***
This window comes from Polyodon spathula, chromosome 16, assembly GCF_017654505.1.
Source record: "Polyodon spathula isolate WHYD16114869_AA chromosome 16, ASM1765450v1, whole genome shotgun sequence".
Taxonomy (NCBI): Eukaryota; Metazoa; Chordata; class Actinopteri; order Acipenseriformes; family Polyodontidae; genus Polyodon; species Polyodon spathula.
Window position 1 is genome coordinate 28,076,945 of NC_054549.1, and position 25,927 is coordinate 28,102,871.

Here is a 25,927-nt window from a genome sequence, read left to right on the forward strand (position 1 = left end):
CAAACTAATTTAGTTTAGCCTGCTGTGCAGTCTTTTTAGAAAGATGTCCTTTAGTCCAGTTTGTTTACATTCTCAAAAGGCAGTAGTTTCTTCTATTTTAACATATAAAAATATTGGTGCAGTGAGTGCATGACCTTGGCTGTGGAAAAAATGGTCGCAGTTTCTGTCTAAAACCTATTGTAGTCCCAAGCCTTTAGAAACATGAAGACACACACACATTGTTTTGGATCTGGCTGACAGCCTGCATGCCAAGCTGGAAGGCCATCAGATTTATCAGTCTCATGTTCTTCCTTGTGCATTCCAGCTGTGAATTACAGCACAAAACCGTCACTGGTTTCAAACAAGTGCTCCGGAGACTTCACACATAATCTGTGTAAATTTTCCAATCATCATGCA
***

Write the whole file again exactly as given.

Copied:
This window comes from Polyodon spathula, chromosome 16, assembly GCF_017654505.1.
Source record: "Polyodon spathula isolate WHYD16114869_AA chromosome 16, ASM1765450v1, whole genome shotgun sequence".
Taxonomy (NCBI): Eukaryota; Metazoa; Chordata; class Actinopteri; order Acipenseriformes; family Polyodontidae; genus Polyodon; species Polyodon spathula.
Window position 1 is genome coordinate 28,076,945 of NC_054549.1, and position 25,927 is coordinate 28,102,871.

Here is a 25,927-nt window from a genome sequence, read left to right on the forward strand (position 1 = left end):
CAAACTAATTTAGTTTAGCCTGCTGTGCAGTCTTTTTAGAAAGATGTCCTTTAGTCCAGTTTGTTTACATTCTCAAAAGGCAGTAGTTTCTTCTATTTTAACATATAAAAATATTGGTGCAGTGAGTGCATGACCTTGGCTGTGGAAAAAATGGTCGCAGTTTCTGTCTAAAACCTATTGTAGTCCCAAGCCTTTAGAAACATGAAGACACACACACATTGTTTTGGATCTGGCTGACAGCCTGCATGCCAAGCTGGAAGGCCATCAGATTTATCAGTCTCATGTTCTTCCTTGTGCATTCCAGCTGTGAATTACAGCACAAAACCGTCACTGGTTTCAAACAAGTGCTCCGGAGACTTCACACATAATCTGTGTAAATTTTCCAATCATCATGCA